Sri Lankan government suspends doctor for revealing extreme levels of child malnutrition

The Sri Lankan government has suspended former Hambantota Regional Director of Health Dr Chamal Sanjeewa, charging him with “causing inconvenience to the government” by presenting “false” information to a media briefing about child malnutrition in Sri Lanka. The suspension was instituted through the Health Service Committee of the Public Service Commission (PSC) under the section 48/31/1/15 of Establishment Code (EC).

Dr Chamal Sanjeewa [Photo by Chamal Sanjeewa]

On September 21, Dr Sanjeewa, who is president of the Medical and Civil Rights Professional Association of Doctors (MCPA), presented the results of a survey carried out by a group of doctors, including himself, on child malnutrition in several Suriyawewa regions in the Hambantota District in the country’s south.

The Socialist Equality Party (SEP) condemns the witch hunt of Dr Sanjeewa and the blatant attack on his democratic right to free speech. It demands the immediate and unconditional withdrawal of the suspension order and the bogus charges and his full reinstatement. The SEP does not support Dr Sanjeewa’s political views.

Speaking to the World Socialist Web Site, Dr Sanjeewa explained that he had told a September media briefing that 30 percent of children are suffering from severe malnutrition and 50 percent from mild malnutrition in the relevant regions surveyed. Some sections of the media, however, dropped his phrase “relevant regions” and headlined their reports, “80 percent are suffering from malnutrition in Hambantota district.”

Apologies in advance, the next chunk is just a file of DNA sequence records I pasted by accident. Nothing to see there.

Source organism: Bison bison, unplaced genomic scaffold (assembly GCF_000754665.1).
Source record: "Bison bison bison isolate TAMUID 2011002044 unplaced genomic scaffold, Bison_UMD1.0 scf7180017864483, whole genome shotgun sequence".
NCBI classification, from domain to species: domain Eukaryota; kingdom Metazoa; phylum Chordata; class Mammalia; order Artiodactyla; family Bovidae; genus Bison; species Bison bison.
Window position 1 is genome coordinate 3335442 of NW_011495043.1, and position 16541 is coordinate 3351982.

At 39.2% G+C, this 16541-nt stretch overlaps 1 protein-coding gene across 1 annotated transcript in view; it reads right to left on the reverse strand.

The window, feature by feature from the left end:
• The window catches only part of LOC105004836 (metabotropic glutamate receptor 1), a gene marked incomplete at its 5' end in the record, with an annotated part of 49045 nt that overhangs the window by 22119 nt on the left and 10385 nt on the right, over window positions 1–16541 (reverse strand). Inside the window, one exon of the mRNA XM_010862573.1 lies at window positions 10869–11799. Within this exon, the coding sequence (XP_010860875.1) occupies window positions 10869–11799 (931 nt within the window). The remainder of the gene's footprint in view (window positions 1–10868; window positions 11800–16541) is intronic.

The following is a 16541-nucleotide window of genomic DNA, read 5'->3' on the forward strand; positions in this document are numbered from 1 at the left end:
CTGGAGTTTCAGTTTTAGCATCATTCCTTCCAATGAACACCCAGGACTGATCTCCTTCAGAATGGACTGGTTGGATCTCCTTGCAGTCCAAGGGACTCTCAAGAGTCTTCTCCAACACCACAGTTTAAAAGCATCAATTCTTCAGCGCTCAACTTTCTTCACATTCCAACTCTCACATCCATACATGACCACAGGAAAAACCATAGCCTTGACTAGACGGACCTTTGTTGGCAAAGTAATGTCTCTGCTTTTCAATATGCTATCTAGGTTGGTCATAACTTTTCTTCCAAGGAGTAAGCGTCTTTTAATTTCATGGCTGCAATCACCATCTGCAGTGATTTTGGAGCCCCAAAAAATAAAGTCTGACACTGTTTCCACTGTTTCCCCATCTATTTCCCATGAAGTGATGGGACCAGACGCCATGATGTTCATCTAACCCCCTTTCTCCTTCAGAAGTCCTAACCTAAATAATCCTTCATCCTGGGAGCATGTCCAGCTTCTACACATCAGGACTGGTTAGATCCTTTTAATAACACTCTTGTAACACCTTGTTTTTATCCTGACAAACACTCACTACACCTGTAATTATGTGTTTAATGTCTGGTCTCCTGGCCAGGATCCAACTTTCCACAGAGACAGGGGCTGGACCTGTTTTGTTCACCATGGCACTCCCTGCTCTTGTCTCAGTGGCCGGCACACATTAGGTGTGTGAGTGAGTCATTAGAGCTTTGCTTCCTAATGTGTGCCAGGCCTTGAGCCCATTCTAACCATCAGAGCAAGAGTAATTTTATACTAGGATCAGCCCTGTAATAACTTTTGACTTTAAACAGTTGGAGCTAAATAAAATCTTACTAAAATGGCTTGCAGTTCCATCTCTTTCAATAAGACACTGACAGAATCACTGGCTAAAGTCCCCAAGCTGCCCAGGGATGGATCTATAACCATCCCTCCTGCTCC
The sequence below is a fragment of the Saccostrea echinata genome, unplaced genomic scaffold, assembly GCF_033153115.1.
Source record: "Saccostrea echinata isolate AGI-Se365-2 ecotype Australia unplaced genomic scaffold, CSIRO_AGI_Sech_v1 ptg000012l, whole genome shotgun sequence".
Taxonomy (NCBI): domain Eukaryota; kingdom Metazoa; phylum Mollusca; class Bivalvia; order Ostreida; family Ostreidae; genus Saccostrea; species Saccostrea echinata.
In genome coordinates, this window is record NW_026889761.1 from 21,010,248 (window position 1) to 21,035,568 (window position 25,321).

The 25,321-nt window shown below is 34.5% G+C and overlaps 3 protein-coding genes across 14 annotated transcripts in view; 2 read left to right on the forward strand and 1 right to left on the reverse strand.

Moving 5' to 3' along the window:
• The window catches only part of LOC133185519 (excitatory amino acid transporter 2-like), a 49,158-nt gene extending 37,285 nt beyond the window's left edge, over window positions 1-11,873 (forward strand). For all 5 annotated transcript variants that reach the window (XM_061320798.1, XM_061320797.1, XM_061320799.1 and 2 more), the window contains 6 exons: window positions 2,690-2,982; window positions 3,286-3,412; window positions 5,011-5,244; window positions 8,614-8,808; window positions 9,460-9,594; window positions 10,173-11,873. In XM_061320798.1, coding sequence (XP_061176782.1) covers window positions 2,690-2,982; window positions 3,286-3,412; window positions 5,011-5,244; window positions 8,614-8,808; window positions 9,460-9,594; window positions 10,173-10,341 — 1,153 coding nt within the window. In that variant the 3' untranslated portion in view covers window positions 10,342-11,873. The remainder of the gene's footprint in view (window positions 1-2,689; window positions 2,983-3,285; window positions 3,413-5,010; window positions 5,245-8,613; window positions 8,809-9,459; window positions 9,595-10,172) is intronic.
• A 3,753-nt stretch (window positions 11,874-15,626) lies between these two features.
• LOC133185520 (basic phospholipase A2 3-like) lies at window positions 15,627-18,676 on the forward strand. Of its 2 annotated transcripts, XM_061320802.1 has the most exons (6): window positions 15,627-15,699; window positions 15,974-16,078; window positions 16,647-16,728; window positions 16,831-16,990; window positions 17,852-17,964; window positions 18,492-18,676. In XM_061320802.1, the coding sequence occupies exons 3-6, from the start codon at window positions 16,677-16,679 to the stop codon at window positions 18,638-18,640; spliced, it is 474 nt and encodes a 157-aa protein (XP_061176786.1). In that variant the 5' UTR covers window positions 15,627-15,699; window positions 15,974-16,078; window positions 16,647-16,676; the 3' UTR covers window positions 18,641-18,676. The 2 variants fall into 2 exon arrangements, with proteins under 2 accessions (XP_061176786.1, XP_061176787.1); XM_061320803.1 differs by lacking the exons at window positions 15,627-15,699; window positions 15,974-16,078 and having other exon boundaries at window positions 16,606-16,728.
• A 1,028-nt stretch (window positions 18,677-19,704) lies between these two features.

“I have been charged on that media interpretation,” he told the WSWS and added: “We were able to reveal many facts related to health and nutrition of these children in our observations. Through our interviews we learnt that this situation had developed over the last six months. I can say assuredly that our survey was carried out on an entirely scientific basis. It is my democratic right to reveal its results to people.”

Clearly nervous about the political impact of the survey’s conclusions presented by Dr Sanjeewa, the government sent a group of state officials to Suriyawewa on September 26. Hambantota District Secretary H. P. Sumanasekera, who headed the group, immediately declared that it was incorrect to state that 80 percent of children were suffering from malnutrition.  He failed, however, to provide any correct figures.

In contrast to the bogus investigation presented by the government and its official henchmen, a number of scientifically-based surveys have been published pointing to the deepening poverty, malnutrition and unemployment in the country caused by the government’s austerity policies.

According to a recent survey by the University of Peradeniya’s Department of Economics and Statistics, 9 million people or 40 percent of the Sri Lankan population have fallen below the official poverty level.

Families at Drayton Estate in Kotagala.

The social crisis will only worsen as the government implements the drastic austerity measures demanded by the International Monetary Fund (IMF) as the pre-condition for an emergency loan. These include the destruction of tens of thousands of jobs through privatisation of public sector institutions, savage expenditure cuts to health and education spending and a broadening of the current tax net. The food inflation has already passed the 100 percent mark.